The film then focuses on reservation life in 1978.  On the Tschum!kwi reservation, 800 people live in an area of 25 square miles.  N!ai plays the thumb guitar and sings a song, "Don't look at my face.  Death is dancing with me now."  A white South African complains that the !Kung are lazy on the job.  Scenes depict a !Kung man working as a domestic servant.  On the reservation, there is not enough land to sustain their hunting and gathering, so they are dependent upon money and government rations of mealie meal (corn meal).  In finding money, "Some people do better than others."  N!ai says that people are jealous of her because of her work on the film.  Scenes show !Kung people fighting over food.  One woman says, "Nobody shares anymore, even with their parents."  N!ai says "Today we are not eating.  Hunger is grabbing us all."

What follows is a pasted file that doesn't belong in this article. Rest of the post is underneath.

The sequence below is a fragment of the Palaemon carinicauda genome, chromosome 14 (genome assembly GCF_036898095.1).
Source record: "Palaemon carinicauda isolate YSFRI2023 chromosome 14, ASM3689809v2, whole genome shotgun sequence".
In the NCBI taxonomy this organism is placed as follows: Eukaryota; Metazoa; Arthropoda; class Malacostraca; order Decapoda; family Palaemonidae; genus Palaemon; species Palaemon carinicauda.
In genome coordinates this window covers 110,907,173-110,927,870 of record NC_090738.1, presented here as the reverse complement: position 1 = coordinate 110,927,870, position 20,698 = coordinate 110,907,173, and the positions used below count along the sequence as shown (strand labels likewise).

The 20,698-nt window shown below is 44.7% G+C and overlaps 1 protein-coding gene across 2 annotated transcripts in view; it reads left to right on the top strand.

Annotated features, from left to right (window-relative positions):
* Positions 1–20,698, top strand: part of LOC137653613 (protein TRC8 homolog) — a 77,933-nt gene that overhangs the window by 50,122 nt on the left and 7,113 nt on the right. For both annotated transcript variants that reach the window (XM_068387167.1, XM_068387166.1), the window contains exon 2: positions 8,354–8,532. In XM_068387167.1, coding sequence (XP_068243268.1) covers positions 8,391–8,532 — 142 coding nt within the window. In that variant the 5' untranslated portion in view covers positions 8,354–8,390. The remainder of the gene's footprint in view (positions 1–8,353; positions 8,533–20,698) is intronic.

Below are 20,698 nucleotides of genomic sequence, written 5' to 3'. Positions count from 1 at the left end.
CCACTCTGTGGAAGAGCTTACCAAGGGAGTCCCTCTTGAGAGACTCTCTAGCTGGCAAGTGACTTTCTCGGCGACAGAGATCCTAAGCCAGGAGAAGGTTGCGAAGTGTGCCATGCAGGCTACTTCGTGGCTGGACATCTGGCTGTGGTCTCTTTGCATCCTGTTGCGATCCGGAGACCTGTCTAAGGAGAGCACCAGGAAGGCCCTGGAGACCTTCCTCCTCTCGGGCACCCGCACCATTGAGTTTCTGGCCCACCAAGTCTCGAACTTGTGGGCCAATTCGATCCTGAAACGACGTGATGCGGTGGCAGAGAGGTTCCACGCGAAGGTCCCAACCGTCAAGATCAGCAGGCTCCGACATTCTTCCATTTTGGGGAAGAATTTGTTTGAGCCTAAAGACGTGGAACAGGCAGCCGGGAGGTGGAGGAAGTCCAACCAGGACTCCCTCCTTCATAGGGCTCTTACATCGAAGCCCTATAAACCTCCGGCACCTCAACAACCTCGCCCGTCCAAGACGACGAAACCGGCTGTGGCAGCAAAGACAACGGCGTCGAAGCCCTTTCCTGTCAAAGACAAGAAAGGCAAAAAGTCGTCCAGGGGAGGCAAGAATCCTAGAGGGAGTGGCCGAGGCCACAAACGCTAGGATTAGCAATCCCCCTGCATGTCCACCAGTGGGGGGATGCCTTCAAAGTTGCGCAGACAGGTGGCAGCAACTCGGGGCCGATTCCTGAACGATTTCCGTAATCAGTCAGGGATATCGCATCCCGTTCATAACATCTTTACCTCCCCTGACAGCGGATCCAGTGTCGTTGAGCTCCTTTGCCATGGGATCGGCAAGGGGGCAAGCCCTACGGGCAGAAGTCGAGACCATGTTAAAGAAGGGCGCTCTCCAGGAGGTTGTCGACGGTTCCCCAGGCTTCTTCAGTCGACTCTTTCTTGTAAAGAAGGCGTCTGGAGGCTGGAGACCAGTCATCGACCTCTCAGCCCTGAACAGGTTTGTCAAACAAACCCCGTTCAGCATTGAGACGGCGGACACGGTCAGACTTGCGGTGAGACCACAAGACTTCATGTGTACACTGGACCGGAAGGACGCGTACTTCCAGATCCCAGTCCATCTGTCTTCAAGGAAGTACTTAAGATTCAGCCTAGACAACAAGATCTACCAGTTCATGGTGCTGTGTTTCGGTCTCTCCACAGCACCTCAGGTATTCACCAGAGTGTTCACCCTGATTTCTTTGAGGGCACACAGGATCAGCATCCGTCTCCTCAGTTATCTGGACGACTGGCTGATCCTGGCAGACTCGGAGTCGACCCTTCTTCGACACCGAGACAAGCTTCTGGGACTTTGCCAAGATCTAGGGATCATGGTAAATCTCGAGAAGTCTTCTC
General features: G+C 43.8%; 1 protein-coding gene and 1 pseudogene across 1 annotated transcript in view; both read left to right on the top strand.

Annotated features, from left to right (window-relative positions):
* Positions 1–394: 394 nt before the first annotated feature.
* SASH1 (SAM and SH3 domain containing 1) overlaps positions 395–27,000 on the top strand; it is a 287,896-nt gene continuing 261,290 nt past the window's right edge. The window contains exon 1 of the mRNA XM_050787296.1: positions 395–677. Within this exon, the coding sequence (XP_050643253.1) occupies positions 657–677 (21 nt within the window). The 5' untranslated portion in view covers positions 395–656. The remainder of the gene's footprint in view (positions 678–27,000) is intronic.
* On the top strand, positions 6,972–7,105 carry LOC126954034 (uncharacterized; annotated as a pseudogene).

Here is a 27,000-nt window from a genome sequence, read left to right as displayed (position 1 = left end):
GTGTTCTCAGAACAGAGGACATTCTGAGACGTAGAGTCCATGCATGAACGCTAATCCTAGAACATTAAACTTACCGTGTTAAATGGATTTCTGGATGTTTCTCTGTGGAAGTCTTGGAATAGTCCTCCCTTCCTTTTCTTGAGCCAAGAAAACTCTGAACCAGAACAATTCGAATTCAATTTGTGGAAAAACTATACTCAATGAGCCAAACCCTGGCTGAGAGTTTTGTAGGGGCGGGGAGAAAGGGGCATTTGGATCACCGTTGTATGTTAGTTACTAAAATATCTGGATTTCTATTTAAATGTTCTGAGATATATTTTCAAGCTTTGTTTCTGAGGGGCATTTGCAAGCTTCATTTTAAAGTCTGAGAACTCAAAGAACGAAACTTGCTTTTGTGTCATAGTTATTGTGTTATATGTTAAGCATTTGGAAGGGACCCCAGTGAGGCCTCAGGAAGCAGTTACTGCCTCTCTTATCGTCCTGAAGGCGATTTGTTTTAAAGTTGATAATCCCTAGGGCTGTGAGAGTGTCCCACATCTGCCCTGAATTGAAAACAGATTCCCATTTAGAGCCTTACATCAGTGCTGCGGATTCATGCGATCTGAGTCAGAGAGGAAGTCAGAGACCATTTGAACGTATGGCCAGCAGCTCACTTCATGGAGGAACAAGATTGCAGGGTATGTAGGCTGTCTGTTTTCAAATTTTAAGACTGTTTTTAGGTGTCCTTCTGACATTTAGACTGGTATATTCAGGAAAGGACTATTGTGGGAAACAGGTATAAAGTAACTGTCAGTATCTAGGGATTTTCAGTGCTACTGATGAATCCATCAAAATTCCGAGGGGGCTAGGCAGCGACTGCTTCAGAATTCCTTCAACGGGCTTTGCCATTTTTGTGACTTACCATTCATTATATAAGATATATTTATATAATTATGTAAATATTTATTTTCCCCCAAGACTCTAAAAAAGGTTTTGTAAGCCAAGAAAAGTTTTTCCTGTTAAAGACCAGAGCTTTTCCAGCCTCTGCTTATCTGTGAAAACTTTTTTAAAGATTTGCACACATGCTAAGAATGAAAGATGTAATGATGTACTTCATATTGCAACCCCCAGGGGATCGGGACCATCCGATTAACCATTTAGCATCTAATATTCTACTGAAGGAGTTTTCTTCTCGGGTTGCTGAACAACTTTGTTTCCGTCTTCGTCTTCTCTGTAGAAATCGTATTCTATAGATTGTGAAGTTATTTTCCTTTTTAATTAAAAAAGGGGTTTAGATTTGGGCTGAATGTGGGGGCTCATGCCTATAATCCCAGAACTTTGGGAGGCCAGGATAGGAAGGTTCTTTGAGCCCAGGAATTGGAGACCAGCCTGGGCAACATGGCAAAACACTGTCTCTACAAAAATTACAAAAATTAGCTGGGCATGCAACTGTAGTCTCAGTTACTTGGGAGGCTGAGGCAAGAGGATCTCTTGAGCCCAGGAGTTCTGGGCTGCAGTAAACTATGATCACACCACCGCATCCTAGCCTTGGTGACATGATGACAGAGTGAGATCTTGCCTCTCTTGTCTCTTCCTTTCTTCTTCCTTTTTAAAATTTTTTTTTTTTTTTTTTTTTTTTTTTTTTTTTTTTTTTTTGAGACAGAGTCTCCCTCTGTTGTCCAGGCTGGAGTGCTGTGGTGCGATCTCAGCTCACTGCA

Game is scarce on the reservation.  Some !Kung have taken to hunting with horses because it is faster.  But under the South African government, hunting with a horse is illegal and such hunters may be put in jail.  The game warden explains that hunting with horses endangers the giraffes.  One !Kung man says, "This land is my garden.  I have no other garden.  I harvest our meat to fill our tummies." 

On the reservation, the government has sponsored a school and a clinic.  Tuberculosis has been a problem.